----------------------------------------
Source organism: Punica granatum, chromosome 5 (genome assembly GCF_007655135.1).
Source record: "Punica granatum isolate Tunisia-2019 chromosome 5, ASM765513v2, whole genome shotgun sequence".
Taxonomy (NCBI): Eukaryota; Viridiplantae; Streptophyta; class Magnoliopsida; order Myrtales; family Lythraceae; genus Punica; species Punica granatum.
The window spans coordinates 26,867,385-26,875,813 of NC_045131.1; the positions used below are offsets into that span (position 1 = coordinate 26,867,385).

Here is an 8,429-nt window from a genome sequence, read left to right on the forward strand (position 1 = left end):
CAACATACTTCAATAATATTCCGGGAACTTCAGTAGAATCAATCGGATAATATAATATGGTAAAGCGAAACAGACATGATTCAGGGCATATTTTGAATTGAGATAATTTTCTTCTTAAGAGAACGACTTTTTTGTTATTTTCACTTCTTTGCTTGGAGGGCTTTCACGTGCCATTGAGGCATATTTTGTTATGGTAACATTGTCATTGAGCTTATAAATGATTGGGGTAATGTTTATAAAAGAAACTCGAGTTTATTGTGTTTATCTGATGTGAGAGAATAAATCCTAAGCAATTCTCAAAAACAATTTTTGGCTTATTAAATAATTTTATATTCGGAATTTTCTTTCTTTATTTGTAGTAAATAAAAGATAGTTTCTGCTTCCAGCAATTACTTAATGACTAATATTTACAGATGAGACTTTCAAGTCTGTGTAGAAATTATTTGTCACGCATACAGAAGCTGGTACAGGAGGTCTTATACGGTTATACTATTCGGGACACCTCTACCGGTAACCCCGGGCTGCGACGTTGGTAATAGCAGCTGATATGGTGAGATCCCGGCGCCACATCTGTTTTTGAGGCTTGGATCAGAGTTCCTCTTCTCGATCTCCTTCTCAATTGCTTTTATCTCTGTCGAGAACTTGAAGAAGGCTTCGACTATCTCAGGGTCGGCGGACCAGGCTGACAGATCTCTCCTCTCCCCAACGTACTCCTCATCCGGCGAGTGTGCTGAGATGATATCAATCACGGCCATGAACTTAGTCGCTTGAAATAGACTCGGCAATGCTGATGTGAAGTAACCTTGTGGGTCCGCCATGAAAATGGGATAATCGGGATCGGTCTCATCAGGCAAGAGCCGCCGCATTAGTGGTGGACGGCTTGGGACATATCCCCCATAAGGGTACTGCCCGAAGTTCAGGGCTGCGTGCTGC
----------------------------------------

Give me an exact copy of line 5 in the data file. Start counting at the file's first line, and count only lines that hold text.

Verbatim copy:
Here is an 8,429-nt window from a genome sequence, read left to right on the forward strand (position 1 = left end):